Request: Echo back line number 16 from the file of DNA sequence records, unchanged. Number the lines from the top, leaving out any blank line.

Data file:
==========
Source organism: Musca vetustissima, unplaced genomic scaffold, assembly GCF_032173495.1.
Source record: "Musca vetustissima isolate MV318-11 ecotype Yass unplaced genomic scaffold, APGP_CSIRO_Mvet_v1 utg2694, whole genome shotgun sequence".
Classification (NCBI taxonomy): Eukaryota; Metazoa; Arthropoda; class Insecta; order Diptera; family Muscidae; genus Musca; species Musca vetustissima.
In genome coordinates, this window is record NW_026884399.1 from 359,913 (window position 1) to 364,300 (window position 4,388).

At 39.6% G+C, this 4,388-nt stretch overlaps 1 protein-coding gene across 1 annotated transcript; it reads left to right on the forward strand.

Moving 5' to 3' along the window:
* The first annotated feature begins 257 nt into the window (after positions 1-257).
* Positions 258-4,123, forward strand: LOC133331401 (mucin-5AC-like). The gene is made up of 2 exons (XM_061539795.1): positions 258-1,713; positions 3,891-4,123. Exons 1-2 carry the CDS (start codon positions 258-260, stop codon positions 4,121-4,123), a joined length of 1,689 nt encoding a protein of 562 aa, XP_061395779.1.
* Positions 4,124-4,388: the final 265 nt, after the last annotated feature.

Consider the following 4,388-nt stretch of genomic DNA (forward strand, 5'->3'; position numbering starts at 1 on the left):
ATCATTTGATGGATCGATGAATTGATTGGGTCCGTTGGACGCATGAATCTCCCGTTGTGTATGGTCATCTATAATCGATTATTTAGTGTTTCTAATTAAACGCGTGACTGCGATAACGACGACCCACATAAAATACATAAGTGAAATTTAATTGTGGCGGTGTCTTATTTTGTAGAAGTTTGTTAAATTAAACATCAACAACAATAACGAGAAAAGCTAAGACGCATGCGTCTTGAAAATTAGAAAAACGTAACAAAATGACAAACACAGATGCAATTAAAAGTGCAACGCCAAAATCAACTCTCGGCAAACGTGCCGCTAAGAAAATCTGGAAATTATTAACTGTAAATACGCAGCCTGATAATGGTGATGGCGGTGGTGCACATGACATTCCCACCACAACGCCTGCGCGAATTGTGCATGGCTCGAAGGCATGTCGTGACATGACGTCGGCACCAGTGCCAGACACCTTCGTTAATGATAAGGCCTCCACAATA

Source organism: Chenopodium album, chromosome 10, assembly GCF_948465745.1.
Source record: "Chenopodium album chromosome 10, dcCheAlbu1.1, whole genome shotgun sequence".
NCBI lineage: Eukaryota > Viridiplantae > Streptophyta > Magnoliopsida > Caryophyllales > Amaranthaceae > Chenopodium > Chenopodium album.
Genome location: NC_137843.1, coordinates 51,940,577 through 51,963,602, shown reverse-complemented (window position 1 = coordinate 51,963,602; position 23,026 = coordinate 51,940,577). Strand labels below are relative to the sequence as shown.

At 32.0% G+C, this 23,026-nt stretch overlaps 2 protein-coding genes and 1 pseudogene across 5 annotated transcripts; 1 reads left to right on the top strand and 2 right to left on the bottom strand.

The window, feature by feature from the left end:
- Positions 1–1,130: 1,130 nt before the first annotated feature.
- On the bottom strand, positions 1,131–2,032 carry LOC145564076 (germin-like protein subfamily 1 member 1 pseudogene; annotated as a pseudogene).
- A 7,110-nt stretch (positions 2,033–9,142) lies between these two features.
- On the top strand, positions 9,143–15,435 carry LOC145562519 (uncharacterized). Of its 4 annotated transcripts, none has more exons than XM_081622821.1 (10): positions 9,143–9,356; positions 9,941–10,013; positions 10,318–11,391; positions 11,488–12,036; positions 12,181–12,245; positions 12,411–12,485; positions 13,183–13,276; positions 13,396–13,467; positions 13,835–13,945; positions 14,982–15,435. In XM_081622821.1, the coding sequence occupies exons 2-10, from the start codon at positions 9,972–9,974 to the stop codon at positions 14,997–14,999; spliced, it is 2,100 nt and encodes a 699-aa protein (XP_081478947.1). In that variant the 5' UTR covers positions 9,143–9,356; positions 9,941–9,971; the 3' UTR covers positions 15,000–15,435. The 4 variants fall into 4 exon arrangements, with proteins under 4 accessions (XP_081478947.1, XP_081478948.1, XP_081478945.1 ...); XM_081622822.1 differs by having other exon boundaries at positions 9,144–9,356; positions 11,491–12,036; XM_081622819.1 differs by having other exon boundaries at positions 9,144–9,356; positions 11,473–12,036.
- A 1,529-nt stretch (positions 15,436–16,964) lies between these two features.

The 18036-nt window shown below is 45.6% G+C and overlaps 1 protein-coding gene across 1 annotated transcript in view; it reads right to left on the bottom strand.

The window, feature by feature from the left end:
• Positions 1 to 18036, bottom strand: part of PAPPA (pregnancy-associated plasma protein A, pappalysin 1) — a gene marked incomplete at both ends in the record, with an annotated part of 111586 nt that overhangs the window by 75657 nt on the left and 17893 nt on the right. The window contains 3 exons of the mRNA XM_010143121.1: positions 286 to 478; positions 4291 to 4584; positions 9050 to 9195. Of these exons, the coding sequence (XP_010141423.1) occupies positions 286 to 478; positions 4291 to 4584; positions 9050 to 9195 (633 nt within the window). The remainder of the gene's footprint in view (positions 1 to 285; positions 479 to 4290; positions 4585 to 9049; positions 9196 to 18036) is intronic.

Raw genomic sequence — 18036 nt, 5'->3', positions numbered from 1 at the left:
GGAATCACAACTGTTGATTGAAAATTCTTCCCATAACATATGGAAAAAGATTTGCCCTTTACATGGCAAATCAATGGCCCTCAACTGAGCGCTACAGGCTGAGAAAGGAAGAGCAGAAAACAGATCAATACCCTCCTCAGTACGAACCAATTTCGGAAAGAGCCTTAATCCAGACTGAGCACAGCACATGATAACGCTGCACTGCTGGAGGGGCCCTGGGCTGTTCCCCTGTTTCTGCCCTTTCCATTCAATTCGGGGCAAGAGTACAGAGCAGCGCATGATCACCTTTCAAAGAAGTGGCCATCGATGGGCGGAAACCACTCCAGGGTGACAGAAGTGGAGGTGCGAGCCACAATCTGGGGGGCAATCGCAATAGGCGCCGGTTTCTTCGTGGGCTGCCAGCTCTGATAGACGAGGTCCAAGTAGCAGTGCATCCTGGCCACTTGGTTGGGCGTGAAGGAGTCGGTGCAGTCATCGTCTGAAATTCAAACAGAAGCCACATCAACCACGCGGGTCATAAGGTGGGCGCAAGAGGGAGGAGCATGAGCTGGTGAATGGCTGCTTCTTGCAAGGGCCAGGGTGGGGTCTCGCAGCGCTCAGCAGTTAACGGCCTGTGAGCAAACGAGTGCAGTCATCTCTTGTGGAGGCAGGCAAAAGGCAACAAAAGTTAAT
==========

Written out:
At 32.0% G+C, this 23,026-nt stretch overlaps 2 protein-coding genes and 1 pseudogene across 5 annotated transcripts; 1 reads left to right on the top strand and 2 right to left on the bottom strand.